VEGGIE up your life!

“Enjoy a variety of nutritious foods every day including: plenty of vegetables and fruit”

 

The Eating and Activity Guidelines for New Zealand Adults (Ministry of Health 2015)

Vegetables are great sources of vitamins, minerals, fibre and phytonutrients. Eating vegetables can prevent the pounds latching on and keep your body healthy.

How can you veggie up your life?

It’s as simple as grating a carrot into your Bolognese mixture! Instead of crackers and cheese, choose carrot and celery sticks with a healthy hummus choice. Slice eggplant thinly as a pasta sheet replacement for the classic lasagne dish.

Experiment using veggies for rice and pasta replacements by using finely chopped cauliflower, spiraled zucchini or carrot that has been plunged into boiling water for a short time.

Just like you grew up speaking the language of your household, people adapt to their food environment. You can at any moment reconfigure your food environment! Buy more veggies, less potato chips, more fruit, and less chocolate and lollies. It’s amazing what you won’t eat if you don’t have it in the cupboard!

Fresh seasonal vegetables are a top pick for your trolley and can be complemented with frozen and canned vegetables. How about taking advantage of fresh seasonal vegetables and preserve your own in your freezer for the time of the year when they are not in season and more expensive? When choosing canned vegetables, watch out for sodium and sugar contents. Make it a goal to include enough of a veggie content in your meals to pack a real punch!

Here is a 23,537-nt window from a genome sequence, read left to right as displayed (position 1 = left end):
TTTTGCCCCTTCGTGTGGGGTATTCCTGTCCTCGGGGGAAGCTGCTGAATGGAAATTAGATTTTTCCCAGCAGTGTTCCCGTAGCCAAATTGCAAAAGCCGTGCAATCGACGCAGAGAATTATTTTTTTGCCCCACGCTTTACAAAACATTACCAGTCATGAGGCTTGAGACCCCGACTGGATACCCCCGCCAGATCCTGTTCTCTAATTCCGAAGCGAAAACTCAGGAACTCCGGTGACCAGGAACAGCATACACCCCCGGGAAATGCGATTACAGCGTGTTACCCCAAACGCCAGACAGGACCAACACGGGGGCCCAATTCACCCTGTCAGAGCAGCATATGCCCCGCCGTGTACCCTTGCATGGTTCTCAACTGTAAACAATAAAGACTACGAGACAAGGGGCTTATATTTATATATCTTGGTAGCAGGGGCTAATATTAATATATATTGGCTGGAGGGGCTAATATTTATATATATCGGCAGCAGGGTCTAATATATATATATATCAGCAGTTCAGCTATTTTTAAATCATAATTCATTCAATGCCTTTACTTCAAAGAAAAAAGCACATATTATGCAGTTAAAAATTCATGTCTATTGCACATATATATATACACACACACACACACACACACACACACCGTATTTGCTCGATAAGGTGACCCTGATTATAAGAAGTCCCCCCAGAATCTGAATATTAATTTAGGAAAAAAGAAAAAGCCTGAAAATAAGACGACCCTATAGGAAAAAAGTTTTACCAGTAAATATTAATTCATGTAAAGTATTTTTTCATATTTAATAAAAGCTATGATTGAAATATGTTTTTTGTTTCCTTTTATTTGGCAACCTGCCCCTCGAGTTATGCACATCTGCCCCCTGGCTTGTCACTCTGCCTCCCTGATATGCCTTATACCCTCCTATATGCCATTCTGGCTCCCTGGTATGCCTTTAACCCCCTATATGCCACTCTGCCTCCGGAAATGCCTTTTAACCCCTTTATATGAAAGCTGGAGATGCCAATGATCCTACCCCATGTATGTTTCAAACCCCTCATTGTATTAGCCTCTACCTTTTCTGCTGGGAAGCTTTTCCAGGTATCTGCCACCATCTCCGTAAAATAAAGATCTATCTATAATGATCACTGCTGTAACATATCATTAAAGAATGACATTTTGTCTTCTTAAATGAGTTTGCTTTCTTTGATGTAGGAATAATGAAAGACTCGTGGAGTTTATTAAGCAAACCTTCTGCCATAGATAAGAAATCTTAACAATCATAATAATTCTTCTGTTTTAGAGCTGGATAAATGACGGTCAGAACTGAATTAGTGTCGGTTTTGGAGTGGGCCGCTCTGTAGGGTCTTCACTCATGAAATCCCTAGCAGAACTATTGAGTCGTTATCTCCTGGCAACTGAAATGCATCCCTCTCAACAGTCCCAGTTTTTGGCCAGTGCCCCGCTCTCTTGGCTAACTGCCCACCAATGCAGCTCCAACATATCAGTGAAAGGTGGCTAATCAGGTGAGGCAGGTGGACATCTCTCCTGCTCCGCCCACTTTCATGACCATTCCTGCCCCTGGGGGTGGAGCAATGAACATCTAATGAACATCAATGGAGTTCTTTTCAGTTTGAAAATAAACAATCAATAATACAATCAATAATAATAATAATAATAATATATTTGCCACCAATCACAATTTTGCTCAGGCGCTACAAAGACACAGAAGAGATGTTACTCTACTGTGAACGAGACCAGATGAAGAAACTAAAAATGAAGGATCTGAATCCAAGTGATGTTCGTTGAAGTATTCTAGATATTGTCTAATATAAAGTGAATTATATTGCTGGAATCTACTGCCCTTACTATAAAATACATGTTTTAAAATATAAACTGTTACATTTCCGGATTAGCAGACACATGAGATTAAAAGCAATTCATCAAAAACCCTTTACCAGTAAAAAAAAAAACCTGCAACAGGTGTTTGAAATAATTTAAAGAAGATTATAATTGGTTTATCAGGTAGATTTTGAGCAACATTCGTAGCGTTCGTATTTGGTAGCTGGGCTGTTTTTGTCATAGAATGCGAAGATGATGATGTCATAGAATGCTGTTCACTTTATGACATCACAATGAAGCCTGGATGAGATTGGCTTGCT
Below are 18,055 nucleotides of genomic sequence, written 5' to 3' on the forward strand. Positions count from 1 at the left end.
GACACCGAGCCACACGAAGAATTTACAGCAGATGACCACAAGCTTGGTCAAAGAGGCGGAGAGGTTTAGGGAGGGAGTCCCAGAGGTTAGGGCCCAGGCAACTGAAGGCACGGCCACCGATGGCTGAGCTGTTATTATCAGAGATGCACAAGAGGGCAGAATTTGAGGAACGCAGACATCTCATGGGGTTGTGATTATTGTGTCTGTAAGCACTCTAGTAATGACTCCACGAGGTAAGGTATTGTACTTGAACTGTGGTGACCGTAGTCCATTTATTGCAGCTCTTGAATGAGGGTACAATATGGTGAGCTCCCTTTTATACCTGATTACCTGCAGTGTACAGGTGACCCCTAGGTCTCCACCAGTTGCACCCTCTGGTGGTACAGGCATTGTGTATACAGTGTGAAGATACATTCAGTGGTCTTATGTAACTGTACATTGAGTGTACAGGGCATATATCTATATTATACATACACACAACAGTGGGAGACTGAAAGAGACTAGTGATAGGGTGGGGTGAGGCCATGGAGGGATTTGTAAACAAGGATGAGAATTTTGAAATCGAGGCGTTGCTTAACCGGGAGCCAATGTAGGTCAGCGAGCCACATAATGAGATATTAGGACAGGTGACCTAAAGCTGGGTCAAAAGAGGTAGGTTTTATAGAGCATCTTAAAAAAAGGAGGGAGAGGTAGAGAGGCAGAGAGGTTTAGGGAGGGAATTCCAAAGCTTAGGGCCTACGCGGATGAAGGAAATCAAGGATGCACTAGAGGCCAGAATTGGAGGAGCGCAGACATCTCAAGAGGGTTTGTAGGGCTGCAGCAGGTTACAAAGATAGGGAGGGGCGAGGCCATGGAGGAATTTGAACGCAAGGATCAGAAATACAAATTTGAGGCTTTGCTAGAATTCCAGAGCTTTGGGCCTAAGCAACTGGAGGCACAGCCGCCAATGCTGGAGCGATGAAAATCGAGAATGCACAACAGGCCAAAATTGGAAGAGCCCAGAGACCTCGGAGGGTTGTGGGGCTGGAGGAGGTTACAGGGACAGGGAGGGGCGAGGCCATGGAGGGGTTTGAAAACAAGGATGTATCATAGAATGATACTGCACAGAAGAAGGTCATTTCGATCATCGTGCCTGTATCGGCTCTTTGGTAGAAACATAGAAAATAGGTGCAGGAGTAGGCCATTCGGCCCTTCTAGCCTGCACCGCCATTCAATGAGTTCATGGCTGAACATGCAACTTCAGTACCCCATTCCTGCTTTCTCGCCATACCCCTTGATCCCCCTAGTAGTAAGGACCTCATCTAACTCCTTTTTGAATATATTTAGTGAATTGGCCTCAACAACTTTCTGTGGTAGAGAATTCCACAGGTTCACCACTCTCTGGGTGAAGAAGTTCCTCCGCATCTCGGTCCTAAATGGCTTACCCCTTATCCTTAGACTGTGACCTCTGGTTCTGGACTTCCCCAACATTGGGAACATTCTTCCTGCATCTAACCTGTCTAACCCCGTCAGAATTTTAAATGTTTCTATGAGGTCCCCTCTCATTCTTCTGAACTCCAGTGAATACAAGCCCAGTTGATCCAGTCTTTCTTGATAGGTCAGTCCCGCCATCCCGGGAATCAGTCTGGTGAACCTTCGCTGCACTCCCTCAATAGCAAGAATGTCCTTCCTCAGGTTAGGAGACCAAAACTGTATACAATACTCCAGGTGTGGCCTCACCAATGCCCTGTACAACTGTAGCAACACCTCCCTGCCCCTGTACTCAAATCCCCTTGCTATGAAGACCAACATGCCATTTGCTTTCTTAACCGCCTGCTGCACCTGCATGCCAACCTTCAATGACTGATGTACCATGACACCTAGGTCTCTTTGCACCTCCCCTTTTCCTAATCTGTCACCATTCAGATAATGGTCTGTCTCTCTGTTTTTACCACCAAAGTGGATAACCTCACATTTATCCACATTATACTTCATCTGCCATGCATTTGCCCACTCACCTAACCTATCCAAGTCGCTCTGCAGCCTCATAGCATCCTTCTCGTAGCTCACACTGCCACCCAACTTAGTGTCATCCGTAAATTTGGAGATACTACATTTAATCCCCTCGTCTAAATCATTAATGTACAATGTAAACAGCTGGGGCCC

Veggie up your life with mostly the non-starchy vegetables! Starchy vegetables, such as potatoes, kumara, and taro are filling but contribute more calories. Pack your meals with broccoli and its non-starchy mates and use starchy vegetables as a top up, and not the main event.  Make your plate colourful by choosing a mixture of different coloured vegetables to supply a variety of nutrients.

Make sure you get the goodies in the skins of fruit and vegetables! Peeling fruit and vegetables removes the skin where a lot of fibre and nutrients are concentrated. Of course, if the skin is the reason you steer clear of zucchini, then eating it peeled is going to be more nutritionally beneficial than not eating it at all, and instead reaching for a packet of corn chips. It’s all about balance and making the best choice for you.

 

Sarah-Jane Stringer